OPINION

Confession of lost independence

It’s hard to believe that there can be such a thing as moderate and fair political discourse in Greece or responsible and meaningful political dialogue for that matter. The reason for this pessimism is a result of several obstacles.

The first of these obstacles is that domestic politics is caught up in a never-ending pre-electoral cycle that feeds self-satisfaction, violent verbal exchange and blanket rejectionism.

A second obstacle is inner-party dissent which is either leaked surreptitiously or loudly proclaimed. Such crises, which also appear to affect Greece’s minor political parties, inevitably force their leaders to campaign within the party fold as they would during a national election: They indulge in hyperbole, self-satisfaction and loud allegations.

All this was echoed in the speech of conservative Prime Minister Antonis Samaras during weekend events celebrating the 40th anniversary since the founding of conservative New Democracy – a party that can barely disguise the tension between competing egos and ideas.

Even though Samaras saw no reason to justify his absence from a significant chunk of New Democracy history, his task was still rather challenging: He had to fire up his audience both in and outside of the party during a time of collective depression. To do so, on top of the anticipated promises – whose fate depends on the whims of the troika – he went on to make a major confession which he hoped would boost people’s morale: “Step by step,” he said, “the country is exiting the crisis, restoring its dignity and independence.”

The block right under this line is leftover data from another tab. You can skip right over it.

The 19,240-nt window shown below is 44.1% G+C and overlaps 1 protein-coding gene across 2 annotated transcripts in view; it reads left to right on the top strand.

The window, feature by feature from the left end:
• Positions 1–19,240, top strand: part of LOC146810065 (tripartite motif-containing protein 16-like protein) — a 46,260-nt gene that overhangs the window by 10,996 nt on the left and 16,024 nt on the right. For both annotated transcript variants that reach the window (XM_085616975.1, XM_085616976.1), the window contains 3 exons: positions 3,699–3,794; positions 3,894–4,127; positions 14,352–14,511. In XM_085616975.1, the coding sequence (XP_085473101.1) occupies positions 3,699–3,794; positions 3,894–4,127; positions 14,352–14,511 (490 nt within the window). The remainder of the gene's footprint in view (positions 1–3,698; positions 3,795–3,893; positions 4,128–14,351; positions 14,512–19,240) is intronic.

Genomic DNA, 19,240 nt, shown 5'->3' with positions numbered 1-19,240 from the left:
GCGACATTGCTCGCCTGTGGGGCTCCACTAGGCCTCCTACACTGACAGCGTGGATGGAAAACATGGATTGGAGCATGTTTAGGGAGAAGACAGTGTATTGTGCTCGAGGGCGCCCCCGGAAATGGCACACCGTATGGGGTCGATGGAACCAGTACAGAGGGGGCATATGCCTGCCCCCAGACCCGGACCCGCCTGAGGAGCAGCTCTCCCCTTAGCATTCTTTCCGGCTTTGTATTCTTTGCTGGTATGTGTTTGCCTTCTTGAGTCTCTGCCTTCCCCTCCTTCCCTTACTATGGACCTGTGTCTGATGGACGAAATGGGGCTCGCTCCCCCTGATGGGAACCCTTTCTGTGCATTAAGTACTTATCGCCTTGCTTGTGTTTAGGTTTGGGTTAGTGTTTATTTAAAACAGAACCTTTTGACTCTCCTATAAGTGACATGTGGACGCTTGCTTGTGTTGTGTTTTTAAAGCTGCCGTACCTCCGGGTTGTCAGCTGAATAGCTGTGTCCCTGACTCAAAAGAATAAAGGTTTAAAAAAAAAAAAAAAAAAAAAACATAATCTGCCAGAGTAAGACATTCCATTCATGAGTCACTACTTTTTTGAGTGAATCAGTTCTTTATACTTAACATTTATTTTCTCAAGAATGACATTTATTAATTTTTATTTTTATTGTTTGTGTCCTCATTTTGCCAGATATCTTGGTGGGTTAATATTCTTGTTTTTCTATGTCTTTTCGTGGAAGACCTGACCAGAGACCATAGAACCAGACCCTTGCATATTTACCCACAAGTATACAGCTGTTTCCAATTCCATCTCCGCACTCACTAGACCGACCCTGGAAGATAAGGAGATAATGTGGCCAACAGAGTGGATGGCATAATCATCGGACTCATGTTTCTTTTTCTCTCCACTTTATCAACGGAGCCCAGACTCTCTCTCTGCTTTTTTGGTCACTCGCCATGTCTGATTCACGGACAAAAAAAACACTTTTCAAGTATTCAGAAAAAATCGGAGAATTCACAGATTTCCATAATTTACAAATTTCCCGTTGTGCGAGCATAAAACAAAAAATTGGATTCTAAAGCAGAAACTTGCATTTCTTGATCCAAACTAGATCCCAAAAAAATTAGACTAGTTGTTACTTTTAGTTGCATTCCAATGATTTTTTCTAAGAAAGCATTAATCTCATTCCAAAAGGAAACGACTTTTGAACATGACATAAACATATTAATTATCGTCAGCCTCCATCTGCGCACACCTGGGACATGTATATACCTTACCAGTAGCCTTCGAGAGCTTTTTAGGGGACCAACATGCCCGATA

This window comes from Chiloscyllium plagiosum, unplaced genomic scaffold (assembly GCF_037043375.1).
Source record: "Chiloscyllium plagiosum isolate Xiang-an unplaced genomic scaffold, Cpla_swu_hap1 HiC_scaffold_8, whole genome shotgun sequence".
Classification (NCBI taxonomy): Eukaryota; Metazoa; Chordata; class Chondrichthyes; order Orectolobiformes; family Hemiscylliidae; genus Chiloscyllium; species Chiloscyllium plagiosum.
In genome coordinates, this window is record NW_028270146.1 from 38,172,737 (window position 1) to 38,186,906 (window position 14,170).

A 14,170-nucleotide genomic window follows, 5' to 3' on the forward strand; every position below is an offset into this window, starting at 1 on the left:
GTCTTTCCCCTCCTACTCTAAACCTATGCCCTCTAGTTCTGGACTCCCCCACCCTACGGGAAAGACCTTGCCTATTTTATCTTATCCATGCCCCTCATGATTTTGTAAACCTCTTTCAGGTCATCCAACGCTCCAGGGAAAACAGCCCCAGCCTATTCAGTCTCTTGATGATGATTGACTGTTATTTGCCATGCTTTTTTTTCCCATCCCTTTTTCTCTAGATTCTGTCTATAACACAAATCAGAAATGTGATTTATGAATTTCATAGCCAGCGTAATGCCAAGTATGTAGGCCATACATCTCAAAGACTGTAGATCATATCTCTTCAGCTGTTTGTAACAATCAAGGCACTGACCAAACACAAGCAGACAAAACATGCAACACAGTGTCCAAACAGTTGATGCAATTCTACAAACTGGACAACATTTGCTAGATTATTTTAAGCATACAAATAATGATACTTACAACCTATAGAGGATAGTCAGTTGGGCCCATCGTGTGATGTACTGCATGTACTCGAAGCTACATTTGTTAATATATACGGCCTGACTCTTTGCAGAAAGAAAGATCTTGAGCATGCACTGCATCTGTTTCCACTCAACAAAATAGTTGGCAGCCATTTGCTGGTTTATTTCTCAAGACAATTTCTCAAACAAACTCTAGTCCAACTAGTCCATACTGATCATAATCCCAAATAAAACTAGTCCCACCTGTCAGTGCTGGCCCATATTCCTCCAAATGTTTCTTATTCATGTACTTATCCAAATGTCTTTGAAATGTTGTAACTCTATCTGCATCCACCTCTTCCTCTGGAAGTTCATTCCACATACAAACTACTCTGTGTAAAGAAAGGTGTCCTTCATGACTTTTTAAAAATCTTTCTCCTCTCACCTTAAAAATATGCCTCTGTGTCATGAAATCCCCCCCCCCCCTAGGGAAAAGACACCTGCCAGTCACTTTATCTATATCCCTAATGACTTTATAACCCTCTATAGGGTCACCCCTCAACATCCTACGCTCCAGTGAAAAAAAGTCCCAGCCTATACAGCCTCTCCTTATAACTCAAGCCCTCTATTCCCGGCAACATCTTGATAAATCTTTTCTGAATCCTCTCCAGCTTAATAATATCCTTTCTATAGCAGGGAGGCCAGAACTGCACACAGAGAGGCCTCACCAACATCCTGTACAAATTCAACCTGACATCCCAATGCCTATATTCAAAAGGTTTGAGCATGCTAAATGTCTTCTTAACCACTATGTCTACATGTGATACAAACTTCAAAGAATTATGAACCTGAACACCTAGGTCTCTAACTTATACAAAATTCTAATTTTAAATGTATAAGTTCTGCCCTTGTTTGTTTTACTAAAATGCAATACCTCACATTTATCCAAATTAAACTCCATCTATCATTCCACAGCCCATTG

Of course, such reassurances can hardly provide a boost when their lilting tone is completely out of sync with the collective despondency, so much so that it is actually canceled out.

To be sure, you have to appreciate the honesty behind such an admittance. However, you cannot ignore its late timing nor its intentions – let alone its very implication.

And this is no other than the loss of independence, which is fact, unlike its restoration, which is hope. The implication is that the country, its leaders, its people, its very soul was demeaned, insulted, slandered, humiliated and tarnished. Worse, all that did not come from some age-old enemy but from our peers and partners – most of all, the Europeans. After Mendel’s laws on inheritance came Merkel’s laws on hegemony.